Every decade, HHS sets targets for the country through a process called Healthy People. In some cases the country meets those targets, but in other instances, the country steadily moves away from those targets. And for obesity, the country has moved away from meeting that target for adults and children. You know that obesity fuels many disease outcomes, like cardiovascular disease, diabetes, and cancer. And just over the weekend you heard a new study projecting that by 2050, rates of diabetes will double or even triple. That would lead to one in three U.S. adults having diabetes. Much of that is tragically fueled by the obesity epidemic. Two out of three adults are either overweight or obese, and one out of three kids is in that same category. This is one of our biggest public health challenges, along with other threats, like tobacco dependence. These are real systemic issues that need our urgent attention.
How much does it help that First Lady Michelle Obama has taken on this issue, creating the Let’s Move campaign and planting the White House Garden?
That’s brought tremendous visibility to the issue, and it’s extraordinary to have the leadership of the First Lady on this very critical area. What’s very valuable about the First Lady’s approach is that she is taking a broad public health approach to this problem. The solutions are going to come from all of us, and we need to act not just in health care settings, but also to engage the community in places where we live and learn and work and worship and play.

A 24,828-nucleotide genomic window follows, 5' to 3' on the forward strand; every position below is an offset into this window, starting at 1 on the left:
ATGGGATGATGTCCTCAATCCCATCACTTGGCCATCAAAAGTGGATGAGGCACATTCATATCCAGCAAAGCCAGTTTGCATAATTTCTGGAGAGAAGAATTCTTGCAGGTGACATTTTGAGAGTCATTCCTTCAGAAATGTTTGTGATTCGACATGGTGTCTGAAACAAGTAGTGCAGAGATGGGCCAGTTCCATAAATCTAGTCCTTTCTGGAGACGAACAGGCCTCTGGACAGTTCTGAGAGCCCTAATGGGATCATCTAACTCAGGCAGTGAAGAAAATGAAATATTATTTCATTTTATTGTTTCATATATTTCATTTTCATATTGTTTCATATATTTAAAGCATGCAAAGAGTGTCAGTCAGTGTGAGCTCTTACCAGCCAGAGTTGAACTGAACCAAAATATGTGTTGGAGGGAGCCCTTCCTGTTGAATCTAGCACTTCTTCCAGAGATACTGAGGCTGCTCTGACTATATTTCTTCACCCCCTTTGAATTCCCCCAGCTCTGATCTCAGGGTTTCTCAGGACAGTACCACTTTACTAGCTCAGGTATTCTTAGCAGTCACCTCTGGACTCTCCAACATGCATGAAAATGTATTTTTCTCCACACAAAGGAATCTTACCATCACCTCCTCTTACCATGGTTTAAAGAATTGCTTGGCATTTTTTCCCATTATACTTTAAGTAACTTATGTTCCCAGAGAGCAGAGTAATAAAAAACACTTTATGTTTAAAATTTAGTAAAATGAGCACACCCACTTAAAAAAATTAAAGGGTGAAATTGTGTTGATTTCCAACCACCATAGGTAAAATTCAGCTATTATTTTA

You mentioned tobacco control. What more needs to be done on smoking cessation?
Tobacco dependence is still the leading cause of death in the country, and indeed, the world. There is no other condition that’s projected to lead to one billion deaths worldwide this century—one billion. And in this country, we still have well over 400,000 Americans dying from tobacco-related illness every year. Half of all cigarette smokers will die prematurely from tobacco-related disease. That’s still a major prevention challenge that we need to address more aggressively moving forward.
Tell us more about the strategies that will be used to move us toward better health.
There’s a provision in the recently passed Affordable Care Act to have a national quality strategy submitted to Congress in January 2011, and a national prevention strategy is due by March 2011. It’s an opportunity for the country to rally around and collectively create dedicated strategies that will improve quality and prevention as explicit goals for the country. A lot of this will build on the past work of Healthy People, which has had a 30-year history of setting targets and goals for the country, and also, in several months, I will be unveiling Healthy People 2020.